However, I will briefly expose the illogic inherent in the statement that it is the lack of independence that is the main factor behind the lack of common use of the little finger. For such an argument to be valid, it supposes that the little finger is not independent of another finger - and this is true - and it is also true that this is due to the common tendon sheath. So what finger moves with the little finger? Answer: the ring finger. The ring finger is therefore as compromised as the little finger, and given the reason proposed (lack of independence) it should not be used.

There is also a degree of interaction between the middle and ring. Is the ring finger therefore ruled out for this reason? The only fully independent digits are the index and thumb.
#24
I still think your argument about length is completely false. I am able to accurately strike the strings with my pinky, without having to stretch at all. The reason I don't use it is because it isn't necessary in most songs. The most often used technique is to use the thumb for the E, A, and D strings, and the index for the G, middle for the B, and ring for the high E. Now, this doesn't hold true for many many songs. I know I don't use my ring finger for a lot of songs even. BUT, the fact of the matter is, the pinky is completely long enough to use, but isn't necessary and uses more effort.
#25
You are, of course, entitled to your opinion.
Readers should however be made aware that your reasoning is unlikely to endorsed by the majority of professional performers, particularly those in the classical field.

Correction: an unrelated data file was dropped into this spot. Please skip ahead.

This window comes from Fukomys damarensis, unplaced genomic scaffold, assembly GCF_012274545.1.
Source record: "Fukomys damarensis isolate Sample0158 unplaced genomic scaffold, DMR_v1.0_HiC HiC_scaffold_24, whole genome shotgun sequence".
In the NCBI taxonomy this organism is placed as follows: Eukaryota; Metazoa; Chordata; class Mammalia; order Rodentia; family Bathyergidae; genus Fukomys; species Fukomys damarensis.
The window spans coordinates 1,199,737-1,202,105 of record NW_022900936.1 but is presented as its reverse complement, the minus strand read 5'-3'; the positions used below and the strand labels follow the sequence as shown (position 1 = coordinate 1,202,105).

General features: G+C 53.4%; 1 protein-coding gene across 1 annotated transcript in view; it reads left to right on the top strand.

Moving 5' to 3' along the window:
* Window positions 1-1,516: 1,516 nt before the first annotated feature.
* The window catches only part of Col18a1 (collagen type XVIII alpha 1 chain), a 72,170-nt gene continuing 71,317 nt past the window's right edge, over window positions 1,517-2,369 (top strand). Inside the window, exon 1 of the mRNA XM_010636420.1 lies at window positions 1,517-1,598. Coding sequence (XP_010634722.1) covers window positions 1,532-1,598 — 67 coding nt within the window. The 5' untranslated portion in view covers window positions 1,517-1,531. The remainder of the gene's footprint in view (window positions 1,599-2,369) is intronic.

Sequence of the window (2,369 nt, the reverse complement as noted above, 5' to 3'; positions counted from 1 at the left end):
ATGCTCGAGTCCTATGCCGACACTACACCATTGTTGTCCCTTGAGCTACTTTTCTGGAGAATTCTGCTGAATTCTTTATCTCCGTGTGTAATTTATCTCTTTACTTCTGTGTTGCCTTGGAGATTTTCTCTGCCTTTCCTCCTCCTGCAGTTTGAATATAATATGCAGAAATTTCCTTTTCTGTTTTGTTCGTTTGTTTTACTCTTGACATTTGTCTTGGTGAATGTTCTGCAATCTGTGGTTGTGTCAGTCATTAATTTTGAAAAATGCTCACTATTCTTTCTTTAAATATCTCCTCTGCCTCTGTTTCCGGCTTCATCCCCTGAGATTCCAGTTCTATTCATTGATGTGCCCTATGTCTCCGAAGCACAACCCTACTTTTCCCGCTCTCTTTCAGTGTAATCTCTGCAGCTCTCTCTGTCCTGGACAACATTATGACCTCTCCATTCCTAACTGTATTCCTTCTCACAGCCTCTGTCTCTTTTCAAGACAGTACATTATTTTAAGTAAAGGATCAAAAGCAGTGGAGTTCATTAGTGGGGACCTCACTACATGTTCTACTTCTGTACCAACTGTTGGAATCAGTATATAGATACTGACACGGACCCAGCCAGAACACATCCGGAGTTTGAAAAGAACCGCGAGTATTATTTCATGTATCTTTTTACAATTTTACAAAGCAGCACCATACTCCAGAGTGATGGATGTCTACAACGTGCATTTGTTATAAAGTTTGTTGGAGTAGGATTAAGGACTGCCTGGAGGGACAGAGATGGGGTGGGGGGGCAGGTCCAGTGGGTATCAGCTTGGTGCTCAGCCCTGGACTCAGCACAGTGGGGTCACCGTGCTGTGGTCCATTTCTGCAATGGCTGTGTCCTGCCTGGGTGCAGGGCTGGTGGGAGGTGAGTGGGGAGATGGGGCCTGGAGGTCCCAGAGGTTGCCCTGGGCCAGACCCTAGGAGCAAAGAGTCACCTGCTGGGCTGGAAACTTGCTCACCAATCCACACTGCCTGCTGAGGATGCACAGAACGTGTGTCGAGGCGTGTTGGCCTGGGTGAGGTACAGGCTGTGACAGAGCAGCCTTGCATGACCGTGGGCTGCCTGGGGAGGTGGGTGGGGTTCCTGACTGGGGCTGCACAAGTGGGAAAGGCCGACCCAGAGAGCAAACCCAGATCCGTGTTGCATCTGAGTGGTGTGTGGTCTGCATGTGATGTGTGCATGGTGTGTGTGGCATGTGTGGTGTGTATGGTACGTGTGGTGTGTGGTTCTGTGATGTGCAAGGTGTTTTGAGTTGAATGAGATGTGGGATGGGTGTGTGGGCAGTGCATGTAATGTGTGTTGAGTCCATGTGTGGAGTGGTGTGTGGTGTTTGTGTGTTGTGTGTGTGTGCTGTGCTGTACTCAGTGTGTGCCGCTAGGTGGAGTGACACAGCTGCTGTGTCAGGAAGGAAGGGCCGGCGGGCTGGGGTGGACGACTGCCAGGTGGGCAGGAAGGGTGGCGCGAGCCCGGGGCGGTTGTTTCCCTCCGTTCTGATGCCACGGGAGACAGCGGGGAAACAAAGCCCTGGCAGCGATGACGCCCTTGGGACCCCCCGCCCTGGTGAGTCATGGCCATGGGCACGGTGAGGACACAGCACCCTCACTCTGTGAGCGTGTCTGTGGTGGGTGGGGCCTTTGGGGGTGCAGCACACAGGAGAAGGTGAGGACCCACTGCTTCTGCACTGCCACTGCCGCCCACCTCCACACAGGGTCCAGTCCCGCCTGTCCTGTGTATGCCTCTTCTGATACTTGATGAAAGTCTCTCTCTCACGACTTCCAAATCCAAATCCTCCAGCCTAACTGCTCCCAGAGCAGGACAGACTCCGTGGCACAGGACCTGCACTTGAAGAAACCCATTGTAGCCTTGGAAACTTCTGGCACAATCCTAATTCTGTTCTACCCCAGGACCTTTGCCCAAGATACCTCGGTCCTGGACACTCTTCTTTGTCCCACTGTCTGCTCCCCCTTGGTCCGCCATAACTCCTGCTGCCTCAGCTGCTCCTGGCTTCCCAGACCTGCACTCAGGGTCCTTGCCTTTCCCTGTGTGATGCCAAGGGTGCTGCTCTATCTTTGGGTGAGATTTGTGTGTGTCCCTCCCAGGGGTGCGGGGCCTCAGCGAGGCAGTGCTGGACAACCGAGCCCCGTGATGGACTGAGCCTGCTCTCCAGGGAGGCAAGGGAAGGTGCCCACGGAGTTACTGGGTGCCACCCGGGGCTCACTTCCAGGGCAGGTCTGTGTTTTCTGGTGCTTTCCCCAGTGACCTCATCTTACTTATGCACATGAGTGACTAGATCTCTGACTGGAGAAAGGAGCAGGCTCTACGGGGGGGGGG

#26
Classical style finger picking is rigid, everything is about doing whats right and efficiant, not about "do what feels natural"

Because of this, if you want to play classical guitar with any depth, if you get yourself a teacher/take classes, whatever........ listen to christie

If you just want to finger pick to play the occasional pop/rock/emo/metal/etc song, do whatever you want.
#27
I never use my pinky for individual picking, but I use it for chords sometimes on the lower strings
#28
Quote by C4ll3
Poor muscles, badly placed and very short.
It will take quite some time to develop it and there really is no use for it. The only thing would be if you want to pluck a five-note chord in fast succession but that can be solved in other ways.
Flamenco players do use it for rasgueados but that is a completely different thing than using it for fingerpicking. Also, the majority of flamenco players do not use the pinky anymore because of the tone and volume you get from the other stronger fingers. (Or atleast it is getting more rare)


funny that, I'm quite unsure about how to pull of a 6-strike rasgueado without your pinky(tressilios don't count).

I use it in both flamenco, jazz and the occasional hybrid picking lick.
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#29
Ask any hybrid picker whether or not you can use your pinky and you'll get your answer.

Classical purists will berate you to no end, but if you learn to use it well, it will be an asset. Unless you're a stickler for "perfect" technique ( ), the pinky is open for use. I'm not sure why people are posting nonsense about potentially injuring yourself and whatnot.
#31
Like already has been said, among classical guitarists, it's not common to use
your pinky. The thumb is used for the bass strings, and the treble strings are played
with your index, middle and ring finger. But if you're not serious about playing classical
guitar, or even if you are, nobody will take offense if you do, maybe except a teacher or something ^^.
Last edited by Sensivitation at Mar 25, 2009,
#32
Personally, I only use it to steady my massive hand, but it's ALWAYS personal preference.
#33
Quote by GC Shred Off